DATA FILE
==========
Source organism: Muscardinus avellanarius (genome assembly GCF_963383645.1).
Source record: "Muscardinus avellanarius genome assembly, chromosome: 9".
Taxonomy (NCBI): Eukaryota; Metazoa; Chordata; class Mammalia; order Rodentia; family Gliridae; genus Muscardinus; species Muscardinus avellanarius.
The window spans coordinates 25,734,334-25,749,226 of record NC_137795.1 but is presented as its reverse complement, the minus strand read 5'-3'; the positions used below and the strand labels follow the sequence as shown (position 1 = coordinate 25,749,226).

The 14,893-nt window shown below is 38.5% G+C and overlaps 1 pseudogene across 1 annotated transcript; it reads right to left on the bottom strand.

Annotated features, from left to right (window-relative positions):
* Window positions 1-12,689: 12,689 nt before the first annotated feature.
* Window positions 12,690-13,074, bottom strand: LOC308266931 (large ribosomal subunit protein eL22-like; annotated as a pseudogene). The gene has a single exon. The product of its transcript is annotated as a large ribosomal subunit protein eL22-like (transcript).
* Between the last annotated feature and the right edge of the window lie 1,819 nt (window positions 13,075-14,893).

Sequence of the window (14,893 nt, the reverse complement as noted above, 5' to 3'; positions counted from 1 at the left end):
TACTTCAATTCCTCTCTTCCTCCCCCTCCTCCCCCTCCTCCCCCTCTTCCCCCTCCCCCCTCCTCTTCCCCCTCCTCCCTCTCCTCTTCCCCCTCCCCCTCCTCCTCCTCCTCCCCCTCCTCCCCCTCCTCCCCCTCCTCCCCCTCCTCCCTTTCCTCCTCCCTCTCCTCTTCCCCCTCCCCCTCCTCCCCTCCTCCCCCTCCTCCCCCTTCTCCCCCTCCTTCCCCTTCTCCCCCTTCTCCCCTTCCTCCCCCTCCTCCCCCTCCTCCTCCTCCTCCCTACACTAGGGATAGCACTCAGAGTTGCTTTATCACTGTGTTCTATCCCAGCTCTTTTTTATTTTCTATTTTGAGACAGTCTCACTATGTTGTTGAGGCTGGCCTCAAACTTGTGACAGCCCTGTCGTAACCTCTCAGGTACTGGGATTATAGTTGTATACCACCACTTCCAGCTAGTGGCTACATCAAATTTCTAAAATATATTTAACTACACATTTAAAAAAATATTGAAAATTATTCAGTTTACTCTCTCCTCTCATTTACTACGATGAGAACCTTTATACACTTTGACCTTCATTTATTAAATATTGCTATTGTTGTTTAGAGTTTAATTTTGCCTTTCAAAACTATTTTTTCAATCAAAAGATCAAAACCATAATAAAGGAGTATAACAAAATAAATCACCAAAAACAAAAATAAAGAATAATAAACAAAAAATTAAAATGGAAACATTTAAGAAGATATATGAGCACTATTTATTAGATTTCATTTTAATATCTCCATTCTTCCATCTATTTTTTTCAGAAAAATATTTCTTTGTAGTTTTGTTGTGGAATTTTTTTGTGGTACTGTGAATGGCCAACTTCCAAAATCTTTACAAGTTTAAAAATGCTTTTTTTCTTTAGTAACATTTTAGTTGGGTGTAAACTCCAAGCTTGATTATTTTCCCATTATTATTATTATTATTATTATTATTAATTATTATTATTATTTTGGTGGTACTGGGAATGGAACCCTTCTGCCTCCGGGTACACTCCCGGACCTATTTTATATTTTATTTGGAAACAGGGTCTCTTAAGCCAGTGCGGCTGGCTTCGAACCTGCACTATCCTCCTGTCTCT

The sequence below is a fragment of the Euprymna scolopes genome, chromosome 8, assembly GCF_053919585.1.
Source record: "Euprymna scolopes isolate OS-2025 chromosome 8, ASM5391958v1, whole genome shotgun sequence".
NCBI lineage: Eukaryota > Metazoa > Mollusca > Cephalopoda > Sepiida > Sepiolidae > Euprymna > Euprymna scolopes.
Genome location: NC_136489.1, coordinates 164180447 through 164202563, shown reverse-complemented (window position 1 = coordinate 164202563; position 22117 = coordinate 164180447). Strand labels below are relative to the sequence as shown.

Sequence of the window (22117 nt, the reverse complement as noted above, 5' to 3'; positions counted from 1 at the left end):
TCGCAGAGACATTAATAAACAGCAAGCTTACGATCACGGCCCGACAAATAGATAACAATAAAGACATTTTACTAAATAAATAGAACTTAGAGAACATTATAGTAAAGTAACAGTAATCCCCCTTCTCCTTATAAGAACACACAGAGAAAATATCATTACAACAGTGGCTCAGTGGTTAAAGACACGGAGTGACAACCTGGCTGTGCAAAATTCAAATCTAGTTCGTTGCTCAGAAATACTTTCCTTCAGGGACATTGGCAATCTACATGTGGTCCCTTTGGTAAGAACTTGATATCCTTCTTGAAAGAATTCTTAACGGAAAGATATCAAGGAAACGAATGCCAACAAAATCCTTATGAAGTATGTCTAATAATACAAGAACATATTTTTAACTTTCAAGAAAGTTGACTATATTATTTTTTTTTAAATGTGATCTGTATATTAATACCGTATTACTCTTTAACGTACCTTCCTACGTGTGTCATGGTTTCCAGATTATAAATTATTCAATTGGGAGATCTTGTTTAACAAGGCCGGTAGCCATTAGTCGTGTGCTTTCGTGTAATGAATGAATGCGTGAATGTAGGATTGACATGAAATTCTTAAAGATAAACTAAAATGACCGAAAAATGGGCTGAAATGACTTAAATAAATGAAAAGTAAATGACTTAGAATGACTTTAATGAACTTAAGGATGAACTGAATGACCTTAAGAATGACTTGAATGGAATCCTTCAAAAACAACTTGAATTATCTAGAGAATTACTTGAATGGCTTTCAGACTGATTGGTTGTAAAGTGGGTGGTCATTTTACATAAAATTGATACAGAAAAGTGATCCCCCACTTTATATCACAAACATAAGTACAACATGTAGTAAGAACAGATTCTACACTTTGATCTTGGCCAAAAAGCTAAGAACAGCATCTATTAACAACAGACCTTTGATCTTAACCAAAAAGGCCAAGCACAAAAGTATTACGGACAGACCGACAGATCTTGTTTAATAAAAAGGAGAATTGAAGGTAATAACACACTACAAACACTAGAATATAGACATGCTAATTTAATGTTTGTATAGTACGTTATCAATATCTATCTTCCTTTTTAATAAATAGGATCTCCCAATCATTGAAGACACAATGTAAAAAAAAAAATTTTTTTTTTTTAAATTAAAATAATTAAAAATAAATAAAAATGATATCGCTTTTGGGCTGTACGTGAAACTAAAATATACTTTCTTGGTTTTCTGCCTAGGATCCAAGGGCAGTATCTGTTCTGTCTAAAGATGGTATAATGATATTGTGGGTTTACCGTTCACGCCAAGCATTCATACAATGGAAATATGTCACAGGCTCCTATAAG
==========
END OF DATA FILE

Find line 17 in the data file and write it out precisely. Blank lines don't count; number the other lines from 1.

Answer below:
TCGCAGAGACATTAATAAACAGCAAGCTTACGATCACGGCCCGACAAATAGATAACAATAAAGACATTTTACTAAATAAATAGAACTTAGAGAACATTATAGTAAAGTAACAGTAATCCCCCTTCTCCTTATAAGAACACACAGAGAAAATATCATTACAACAGTGGCTCAGTGGTTAAAGACACGGAGTGACAACCTGGCTGTGCAAAATTCAAATCTAGTTCGTTGCTCAGAAATACTTTCCTTCAGGGACATTGGCAATCTACATGTGGTCCCTTTGGTAAGAACTTGATATCCTTCTTGAAAGAATTCTTAACGGAAAGATATCAAGGAAACGAATGCCAACAAAATCCTTATGAAGTATGTCTAATAATACAAGAACATATTTTTAACTTTCAAGAAAGTTGACTATATTATTTTTTTTTAAATGTGATCTGTATATTAATACCGTATTACTCTTTAACGTACCTTCCTACGTGTGTCATGGTTTCCAGATTATAAATTATTCAATTGGGAGATCTTGTTTAACAAGGCCGGTAGCCATTAGTCGTGTGCTTTCGTGTAATGAATGAATGCGTGAATGTAGGATTGACATGAAATTCTTAAAGATAAACTAAAATGACCGAAAAATGGGCTGAAATGACTTAAATAAATGAAAAGTAAATGACTTAGAATGACTTTAATGAACTTAAGGATGAACTGAATGACCTTAAGAATGACTTGAATGGAATCCTTCAAAAACAACTTGAATTATCTAGAGAATTACTTGAATGGCTTTCAGACTGATTGGTTGTAAAGTGGGTGGTCATTTTACATAAAATTGATACAGAAAAGTGATCCCCCACTTTATATCACAAACATAAGTACAACATGTAGTAAGAACAGATTCTACACTTTGATCTTGGCCAAAAAGCTAAGAACAGCATCTATTAACAACAGACCTTTGATCTTAACCAAAAAGGCCAAGCACAAAAGTATTACGGACAGACCGACAGATCTTGTTTAATAAAAAGGAGAATTGAAGGTAATAACACACTACAAACACTAGAATATAGACATGCTAATTTAATGTTTGTATAGTACGTTATCAATATCTATCTTCCTTTTTAATAAATAGGATCTCCCAATCATTGAAGACACAATGTAAAAAAAAAAATTTTTTTTTTTTAAATTAAAATAATTAAAAATAAATAAAAATGATATCGCTTTTGGGCTGTACGTGAAACTAAAATATACTTTCTTGGTTTTCTGCCTAGGATCCAAGGGCAGTATCTGTTCTGTCTAAAGATGGTATAATGATATTGTGGGTTTACCGTTCACGCCAAGCATTCATACAATGGAAATATGTCACAGGCTCCTATAAG